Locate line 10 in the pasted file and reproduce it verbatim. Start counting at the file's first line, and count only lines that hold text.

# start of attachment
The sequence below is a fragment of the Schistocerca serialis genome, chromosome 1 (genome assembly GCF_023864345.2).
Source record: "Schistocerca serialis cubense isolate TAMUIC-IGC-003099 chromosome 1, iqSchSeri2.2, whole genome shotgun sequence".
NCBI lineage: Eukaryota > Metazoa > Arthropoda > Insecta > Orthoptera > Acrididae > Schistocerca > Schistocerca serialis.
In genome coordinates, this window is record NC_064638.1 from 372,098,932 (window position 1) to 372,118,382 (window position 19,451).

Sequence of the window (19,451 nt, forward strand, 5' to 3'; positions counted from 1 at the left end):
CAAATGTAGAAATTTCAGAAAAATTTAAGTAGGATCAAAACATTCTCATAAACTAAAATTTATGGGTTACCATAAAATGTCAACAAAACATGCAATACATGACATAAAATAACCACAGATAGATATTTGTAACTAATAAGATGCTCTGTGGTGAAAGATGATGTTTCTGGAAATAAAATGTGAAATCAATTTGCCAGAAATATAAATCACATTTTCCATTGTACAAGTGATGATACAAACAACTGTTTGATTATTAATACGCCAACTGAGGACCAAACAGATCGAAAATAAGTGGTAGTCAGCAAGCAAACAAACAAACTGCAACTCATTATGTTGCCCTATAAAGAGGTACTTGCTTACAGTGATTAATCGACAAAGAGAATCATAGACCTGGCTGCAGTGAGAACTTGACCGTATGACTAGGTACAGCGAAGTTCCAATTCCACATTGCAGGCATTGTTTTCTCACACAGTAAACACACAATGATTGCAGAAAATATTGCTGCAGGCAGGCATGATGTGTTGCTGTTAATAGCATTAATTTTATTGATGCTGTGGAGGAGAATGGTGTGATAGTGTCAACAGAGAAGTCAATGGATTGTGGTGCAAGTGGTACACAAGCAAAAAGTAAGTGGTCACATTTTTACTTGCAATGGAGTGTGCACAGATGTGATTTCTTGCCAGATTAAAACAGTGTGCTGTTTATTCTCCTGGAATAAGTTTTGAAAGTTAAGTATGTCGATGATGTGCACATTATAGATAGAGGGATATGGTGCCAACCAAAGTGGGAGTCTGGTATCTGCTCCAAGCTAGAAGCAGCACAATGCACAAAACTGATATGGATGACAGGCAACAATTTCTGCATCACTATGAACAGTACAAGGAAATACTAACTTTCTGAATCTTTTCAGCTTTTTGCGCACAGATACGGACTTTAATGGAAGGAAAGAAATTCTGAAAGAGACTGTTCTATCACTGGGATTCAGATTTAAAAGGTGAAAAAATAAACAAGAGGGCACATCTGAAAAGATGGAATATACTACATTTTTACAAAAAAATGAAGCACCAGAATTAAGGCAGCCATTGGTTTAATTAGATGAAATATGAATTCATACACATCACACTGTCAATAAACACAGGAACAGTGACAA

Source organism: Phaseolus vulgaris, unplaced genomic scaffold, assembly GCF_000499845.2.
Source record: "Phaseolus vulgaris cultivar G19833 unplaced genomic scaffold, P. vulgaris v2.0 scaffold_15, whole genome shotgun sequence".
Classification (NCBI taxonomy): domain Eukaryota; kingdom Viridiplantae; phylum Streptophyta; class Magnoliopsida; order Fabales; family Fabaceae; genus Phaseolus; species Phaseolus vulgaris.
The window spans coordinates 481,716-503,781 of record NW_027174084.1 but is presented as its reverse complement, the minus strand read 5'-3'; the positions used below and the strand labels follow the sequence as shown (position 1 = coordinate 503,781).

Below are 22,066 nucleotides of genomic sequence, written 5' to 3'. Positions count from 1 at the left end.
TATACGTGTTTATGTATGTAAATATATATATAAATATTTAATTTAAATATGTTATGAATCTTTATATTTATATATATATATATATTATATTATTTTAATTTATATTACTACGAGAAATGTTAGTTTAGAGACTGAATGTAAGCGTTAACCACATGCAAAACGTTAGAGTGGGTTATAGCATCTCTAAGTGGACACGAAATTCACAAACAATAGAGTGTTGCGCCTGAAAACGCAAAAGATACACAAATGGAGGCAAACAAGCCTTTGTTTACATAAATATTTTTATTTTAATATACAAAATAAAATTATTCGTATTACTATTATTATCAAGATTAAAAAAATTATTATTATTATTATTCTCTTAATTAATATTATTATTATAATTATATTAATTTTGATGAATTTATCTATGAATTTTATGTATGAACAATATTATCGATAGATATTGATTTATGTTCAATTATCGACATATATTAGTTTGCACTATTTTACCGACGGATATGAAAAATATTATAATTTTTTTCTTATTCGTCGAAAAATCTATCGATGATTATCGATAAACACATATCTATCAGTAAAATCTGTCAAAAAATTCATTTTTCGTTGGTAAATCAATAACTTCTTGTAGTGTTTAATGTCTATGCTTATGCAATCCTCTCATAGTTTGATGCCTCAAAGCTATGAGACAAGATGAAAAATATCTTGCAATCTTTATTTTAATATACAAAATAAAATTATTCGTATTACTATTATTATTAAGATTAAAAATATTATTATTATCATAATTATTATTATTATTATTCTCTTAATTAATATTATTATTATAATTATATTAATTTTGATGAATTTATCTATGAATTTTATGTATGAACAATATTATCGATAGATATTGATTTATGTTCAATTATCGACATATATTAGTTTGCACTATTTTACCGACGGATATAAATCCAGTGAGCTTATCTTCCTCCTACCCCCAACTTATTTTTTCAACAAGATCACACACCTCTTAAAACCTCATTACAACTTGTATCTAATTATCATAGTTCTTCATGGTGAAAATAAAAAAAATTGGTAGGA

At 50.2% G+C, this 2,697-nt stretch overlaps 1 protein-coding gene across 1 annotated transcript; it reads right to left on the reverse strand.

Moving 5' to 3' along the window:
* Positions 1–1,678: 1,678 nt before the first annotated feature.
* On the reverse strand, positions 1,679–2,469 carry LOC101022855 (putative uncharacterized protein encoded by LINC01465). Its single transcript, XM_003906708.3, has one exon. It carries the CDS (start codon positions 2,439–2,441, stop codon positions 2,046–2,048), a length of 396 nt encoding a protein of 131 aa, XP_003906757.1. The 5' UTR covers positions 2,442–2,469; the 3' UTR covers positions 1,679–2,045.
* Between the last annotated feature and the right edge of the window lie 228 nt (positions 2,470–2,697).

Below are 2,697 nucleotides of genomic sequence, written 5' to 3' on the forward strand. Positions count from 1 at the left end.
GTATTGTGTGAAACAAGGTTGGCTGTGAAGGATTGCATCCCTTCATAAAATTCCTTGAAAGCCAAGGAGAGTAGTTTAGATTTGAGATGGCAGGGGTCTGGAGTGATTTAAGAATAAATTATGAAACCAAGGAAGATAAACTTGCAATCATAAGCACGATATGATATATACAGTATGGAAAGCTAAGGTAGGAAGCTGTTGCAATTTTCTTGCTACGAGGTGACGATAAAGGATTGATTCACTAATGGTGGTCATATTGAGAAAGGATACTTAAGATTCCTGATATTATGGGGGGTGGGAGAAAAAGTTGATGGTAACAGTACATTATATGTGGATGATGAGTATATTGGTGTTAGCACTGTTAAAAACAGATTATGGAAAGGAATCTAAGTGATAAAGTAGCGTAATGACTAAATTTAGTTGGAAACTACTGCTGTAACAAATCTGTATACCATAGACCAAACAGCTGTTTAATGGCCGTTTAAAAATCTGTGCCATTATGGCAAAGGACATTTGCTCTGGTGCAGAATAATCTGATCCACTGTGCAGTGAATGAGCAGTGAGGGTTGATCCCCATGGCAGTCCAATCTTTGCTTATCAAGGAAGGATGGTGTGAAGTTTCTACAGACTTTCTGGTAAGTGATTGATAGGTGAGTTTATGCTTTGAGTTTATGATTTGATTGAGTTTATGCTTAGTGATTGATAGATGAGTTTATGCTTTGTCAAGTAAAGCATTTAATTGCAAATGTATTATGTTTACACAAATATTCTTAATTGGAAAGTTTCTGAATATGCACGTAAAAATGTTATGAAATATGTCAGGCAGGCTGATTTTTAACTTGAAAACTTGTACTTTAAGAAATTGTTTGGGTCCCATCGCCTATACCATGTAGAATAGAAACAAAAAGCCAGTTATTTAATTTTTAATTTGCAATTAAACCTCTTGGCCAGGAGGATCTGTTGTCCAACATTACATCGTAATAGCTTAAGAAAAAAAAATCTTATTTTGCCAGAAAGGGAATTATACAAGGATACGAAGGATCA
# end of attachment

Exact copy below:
The window spans coordinates 481,716-503,781 of record NW_027174084.1 but is presented as its reverse complement, the minus strand read 5'-3'; the positions used below and the strand labels follow the sequence as shown (position 1 = coordinate 503,781).